Military Persuasion in War and Policy: The Power of Soft

By Stephen J. Cimbala | Go to book overview

In his classic study, The Art of War, dated between 400 and 320 B.C.E., Sun Tzu called attention to the importance of the use of clever strategy and psychology in order to minimize the need for war or the loss of life and destruction attendant to war:

For to win one hundred victories in one hundred battles is not the acme of skill. To subdue the enemy without fighting is the acme of skill.

Thus, what is of supreme importance in war is to attack the enemy's strategy. . . . Next best is to disrupt his alliances. . . . The next best is to attack his army. . . . The worst policy is to attack cities. Attack cities only when there is no alternative. 1

There is some evidence that contemporary Chinese military planners are taking Sun Tzu's perspective very seriously. Chinese military strategists are now considering various means of offsetting the United States's apparent superiority in computers and information system related to combat. For example, a Chinese concept of information-based deterrence suggests a means by which the weaker side can prevent hostile actions on the part of a stronger side: “If one side can effectively weaken the information capability of the other side, even if its capability in other ways is less, the other side will dare not take any ill-considered action.” 2

Sun Tzu also noted that there are five circumstances or conditions in which victory can be expected: (1) He who knows “when he can fight and when he cannot” will be victorious; (2) He who understands how to use both small and large forces will prevail—there are circumstances in war when “the weak can master the strong” and one must “manipulate such circumstances” to win; (3) the commander whose ranks “are united in purpose” will achieve victory; (4) the one who is prudent and “lies in wait for an enemy who is not” will be victorious; and (5) he whose generals are able and “not interfered with by the sovereign” will win. 3 The al-Qaeda terrorists who struck at the World Trade Center and the Pentagon on September 11, 2001, demonstrated several of these principles in action. They manipulated circumstances so that the militarily weaker side could master the stronger side. They prudently lay in wait for an adversary whose preparedness was imprudent. The terrorists knew when to fight and when not to.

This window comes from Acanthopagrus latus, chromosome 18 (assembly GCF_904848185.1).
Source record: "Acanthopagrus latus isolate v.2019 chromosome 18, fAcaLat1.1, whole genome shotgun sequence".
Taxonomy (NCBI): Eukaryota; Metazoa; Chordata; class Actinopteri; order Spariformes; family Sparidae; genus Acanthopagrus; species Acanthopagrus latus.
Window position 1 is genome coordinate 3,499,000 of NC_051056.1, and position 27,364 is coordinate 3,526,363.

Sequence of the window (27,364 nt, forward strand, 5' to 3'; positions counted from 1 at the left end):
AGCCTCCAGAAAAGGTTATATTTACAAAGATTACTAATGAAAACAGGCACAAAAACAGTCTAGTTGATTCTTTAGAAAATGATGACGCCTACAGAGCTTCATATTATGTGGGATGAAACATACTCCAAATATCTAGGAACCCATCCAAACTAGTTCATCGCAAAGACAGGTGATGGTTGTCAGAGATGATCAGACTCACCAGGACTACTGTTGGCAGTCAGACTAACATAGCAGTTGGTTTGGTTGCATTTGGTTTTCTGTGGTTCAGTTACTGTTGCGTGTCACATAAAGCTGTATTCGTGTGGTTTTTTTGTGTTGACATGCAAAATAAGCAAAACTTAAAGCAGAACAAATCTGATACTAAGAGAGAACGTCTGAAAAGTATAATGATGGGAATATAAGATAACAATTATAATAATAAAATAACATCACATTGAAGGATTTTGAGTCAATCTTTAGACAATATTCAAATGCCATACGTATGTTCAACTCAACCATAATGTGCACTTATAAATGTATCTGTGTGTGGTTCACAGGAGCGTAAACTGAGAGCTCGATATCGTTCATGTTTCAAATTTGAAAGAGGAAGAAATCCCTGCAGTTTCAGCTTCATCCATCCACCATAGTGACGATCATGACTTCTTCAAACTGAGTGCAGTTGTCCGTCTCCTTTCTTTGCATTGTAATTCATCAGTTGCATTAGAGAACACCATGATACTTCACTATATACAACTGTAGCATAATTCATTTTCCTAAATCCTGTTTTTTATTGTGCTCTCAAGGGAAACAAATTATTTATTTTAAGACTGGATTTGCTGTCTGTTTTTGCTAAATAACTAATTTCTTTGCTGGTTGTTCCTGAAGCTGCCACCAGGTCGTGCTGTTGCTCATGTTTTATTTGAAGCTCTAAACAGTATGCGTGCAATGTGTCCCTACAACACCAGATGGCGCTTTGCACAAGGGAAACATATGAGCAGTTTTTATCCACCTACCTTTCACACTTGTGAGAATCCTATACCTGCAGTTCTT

For each of these five principles of war according to Sun Tzu we can identify additional and suitable historical examples subsequent to his writing. Successful application of the first principle, knowing when and when not to fight, is shown in Mao Zedong's campaign against Chinese nationalist forces that led to the seizure of power by the Chinese Communists in 1949. 4 North Vietnamese military strategist Vo Nguyen Giap demonstrated mastery of the second principle, the alternation of small and larger forces, during the Second Indochina War in the

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